Matthew 1:1 - 1:17 - Jesus In All Of Matthew | Spoken Gospel
Quick Vids • 25-May-2020
This Bible study devotional covers Matthew 1:1-1:17. In this passage Matthew lists out Jesus' genealogy, highlighting his connection to both Abraham and David.
As always, we are committed to showing you how to see the good news of the Gospel in every passage of Scripture. In Matthew 1:1-1:17, we see that Jesus fulfills the covenants made to both Abraham and David as their promised descendent.
Matthew's Gospel begins with a genealogy. This genealogy highlights two of his ancestors—Father Abraham and King David (Matthew 1:1). Through this list of names, Matthew is proving that Jesus is the direct recipient of all the promises and covenants made to Abraham and David.
Matthew lists four mothers in a long line of fathers and sons. They are Tamar, Rahab, Ruth, and Bathsheba. Tamar masqueraded as a prostitute and slept with her father-in-law (Genesis 38:16). Rahab was a prostitute (Joshua 2:1). Ruth is a widow and a foreigner (Ruth 1:4). And Bathsheba was the subject of a scandal involving adultery and murder by King David himself (2 Samuel 11:2).
But there’s more. Strictly speaking, none of these women were Jewish. Rahab, Ruth, and Tamar were Gentiles. Bathsheba married Uriah the Hittite and thus part of a Gentile household. Why does this matter? Because long ago, God made a promise.
WHERE IS THE GOSPEL?
God promised Abraham that his descendants would become a blessing to every nation on earth, not just the Jewish people (Genesis 12:3). And Jesus, the son of Abraham, is the one who brings this worldwide blessing.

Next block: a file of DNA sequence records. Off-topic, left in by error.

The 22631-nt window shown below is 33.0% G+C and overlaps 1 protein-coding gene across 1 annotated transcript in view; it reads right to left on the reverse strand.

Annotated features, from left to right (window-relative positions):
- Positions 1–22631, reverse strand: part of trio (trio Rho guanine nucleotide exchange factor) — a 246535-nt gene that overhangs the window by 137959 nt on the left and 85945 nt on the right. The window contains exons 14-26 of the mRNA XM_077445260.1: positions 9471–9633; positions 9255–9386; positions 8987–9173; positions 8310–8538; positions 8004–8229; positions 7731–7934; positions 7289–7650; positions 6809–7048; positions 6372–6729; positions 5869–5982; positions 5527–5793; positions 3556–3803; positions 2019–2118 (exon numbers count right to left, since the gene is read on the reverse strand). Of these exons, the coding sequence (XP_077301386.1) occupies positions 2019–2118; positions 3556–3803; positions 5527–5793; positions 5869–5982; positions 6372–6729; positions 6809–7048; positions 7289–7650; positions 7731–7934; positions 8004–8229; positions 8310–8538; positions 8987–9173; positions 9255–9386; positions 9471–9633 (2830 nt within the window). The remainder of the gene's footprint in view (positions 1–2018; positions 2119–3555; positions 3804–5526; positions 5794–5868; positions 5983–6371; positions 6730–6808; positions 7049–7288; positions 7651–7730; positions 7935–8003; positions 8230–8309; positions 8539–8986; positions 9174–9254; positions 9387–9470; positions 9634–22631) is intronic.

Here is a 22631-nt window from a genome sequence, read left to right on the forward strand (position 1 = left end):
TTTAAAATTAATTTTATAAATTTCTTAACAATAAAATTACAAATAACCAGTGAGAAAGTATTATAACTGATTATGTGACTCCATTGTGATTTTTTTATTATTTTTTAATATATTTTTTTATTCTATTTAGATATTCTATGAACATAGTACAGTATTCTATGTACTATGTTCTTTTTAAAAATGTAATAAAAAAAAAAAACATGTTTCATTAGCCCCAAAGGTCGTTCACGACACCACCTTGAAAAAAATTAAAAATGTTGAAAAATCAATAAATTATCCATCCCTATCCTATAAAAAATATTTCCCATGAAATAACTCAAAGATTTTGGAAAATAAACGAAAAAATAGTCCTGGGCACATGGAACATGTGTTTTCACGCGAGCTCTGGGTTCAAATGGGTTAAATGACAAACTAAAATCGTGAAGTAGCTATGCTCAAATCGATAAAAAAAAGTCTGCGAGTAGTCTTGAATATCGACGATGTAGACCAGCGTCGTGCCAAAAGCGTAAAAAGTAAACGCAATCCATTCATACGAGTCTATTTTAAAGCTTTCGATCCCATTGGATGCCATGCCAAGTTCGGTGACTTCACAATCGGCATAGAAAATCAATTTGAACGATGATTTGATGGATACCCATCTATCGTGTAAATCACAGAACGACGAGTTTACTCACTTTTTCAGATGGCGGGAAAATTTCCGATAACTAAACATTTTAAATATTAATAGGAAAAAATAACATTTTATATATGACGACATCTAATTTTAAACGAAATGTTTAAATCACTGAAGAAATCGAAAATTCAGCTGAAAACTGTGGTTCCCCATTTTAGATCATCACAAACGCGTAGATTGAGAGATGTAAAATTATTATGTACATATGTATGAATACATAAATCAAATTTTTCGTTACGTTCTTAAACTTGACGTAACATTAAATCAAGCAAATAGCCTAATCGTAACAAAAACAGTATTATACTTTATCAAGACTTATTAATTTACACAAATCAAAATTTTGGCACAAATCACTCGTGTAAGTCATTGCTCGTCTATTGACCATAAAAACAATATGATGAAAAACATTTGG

Jesus is also the son of David. David was Israel's greatest king. God promised that one of David’s descendants would come and reign on his throne forever (2 Samuel 7:16). This promised king would bring justice and peace to the earth like never before (Isaiah 9:7). Jesus, the son of David, is the promised ruler who has come.
The third title given to Jesus in this genealogy is the Jewish title Messiah, or Christ. The Messiah was an anointed leader who would liberate the Jews (Isaiah 61:4). But Jesus didn’t bring liberation from the Romans, as many wanted. Instead, he died on a Roman cross to pay for the sins of the world (1 John 2:2).
Jesus, the Christ, is the anointed leader who liberates the whole world from sin.
Combined, these three titles reveal Jesus as the anointed king who will bless all nations. What may look to us like a long list of names is one of the most significant theological statements in the Bible. For in it, we see that Jesus will complete everything God has been doing up to this point.
SEE FOR YOURSELF
May the Holy Spirit open your eyes to see the God who keeps his promises and works through history for his purposes. And may you see Jesus as the King who sets us free.
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